A DIY fabric headboard is a great way to add your own personality to your room. Check out this tutorial to make your own.
Our master bedroom received a major overhaul and we are changing up our personal bedroom style to a more sleek and modern look. That means that our old sleigh bed needed a makeover.
Not only was the sleigh bed too big for our new, but smaller room, it also was a cherry color. We needed to magically change it to a dark bronze and shrink our bed.
So with a wave of our magic wand our bed transformed into a………Just kidding.
We transformed our bed with a DIY fabric headboard, a couple of boards, and some paint and now I’m giving you the secrets on how to make a fabric headboard of your own.
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Materials You Need:
- A Headboard (We reused our bed headboard, but you can also use a piece of plywood cut to size. Our headboard is 60 1/2″ x 27″)
- Fabric (I purchased mine at Joann Fabric, but this fabric from Amazon looks similar.) Get enough to overlap your headboard by at least a few inches. Remember to account for the extra measurement of the foam.
- Upholstery foam (we used a 1 inch thick piece, remember to get a big enough piece for your headboard)
- Quilting batting (enough to cover the headboard and foam and wrap to the back)
- Spray adhesive
- Staple Gun and Staples
- Large Upholstery Tacks
- Fabric Scissors
Steps to Make a DIY Fabric Headboard
Step 1: Measure and cut
Measure and cut the foam to fit the headboard. We cut ours about an inch back from the sides and the top because we knew we were putting upholstery tacks along the edges and we didn’t want to push them through foam. So keep in mind the style of your upholstered headboard and cut your foam to fit.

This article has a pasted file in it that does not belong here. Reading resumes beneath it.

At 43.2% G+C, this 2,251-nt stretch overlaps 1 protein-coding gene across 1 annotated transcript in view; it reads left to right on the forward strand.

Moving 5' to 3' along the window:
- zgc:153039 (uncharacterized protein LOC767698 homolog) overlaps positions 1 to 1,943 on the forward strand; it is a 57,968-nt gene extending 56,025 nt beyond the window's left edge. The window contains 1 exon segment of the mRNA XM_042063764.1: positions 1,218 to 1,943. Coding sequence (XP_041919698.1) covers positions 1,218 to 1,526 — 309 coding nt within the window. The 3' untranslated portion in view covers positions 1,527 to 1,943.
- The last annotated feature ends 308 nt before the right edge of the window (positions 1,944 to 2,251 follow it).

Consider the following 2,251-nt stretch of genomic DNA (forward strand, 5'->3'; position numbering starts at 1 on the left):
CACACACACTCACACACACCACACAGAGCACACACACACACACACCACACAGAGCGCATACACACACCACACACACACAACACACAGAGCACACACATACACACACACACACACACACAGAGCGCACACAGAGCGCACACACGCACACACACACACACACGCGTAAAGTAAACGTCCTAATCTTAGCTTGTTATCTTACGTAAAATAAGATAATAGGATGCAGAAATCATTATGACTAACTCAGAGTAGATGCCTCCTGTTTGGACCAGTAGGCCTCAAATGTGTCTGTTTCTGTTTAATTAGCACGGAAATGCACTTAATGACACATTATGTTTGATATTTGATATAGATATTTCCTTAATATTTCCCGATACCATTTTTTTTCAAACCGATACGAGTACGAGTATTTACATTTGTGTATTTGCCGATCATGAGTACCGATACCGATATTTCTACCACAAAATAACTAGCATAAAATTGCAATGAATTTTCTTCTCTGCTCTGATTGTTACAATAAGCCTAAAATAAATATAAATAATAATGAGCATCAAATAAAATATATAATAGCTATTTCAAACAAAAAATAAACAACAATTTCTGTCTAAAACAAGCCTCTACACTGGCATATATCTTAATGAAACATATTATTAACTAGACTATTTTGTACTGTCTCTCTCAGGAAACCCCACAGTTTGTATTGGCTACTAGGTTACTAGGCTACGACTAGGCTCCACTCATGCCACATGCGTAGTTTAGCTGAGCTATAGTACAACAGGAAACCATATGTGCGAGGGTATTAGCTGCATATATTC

Then cut your quilting batting and fabric so that it overlaps the edges of your headboard and foam by at least a few inches. We chose an upholstery fabric that has a fake leather feel. It matched the chairs we purchased for our room almost perfectly so it was kind of a no-brainer. A thicker fabric will definitely be easier to work with when making your fabric choice.
Tip: A heavier curtain can also be great for using over a headboard and cheaper than buying fabric by the yard.
Step 2: Attach the foam to the headboard
Now, the last thing you want is for your foam to shift while you are trying to wrap your fabric onto your headboard. To keep this from happening, spray the front of the headboard with spray adhesive and stick the foam onto it. This will keep your foam from sliding around while you are wrapping the headboard with fabric.
Step 3: Staple on the quilting batting
Next, use a staple gun to staple the quilting batting to the headboard. We laid the quilting batting flat on the floor and then set the headboard, foam side down, on the top of the batting. To keep your batting smooth and flat, wrap the batting around to the back of the headboard and start with a staple in the center of either the top or the bottom of the headboard. Add more staples every inch or so, working left and right, stapling the edge until you have stapled the whole length. Then pull the fabric across to the other side and do the same thing. Use the tension created by the secured side to keep the fabric taught and smooth it out with your hand as you staple.
It is easier to staple onto the back if you keep the foam side down. However, this does make it a lot harder to keep everything smooth. Try your best to get it as flat as possible.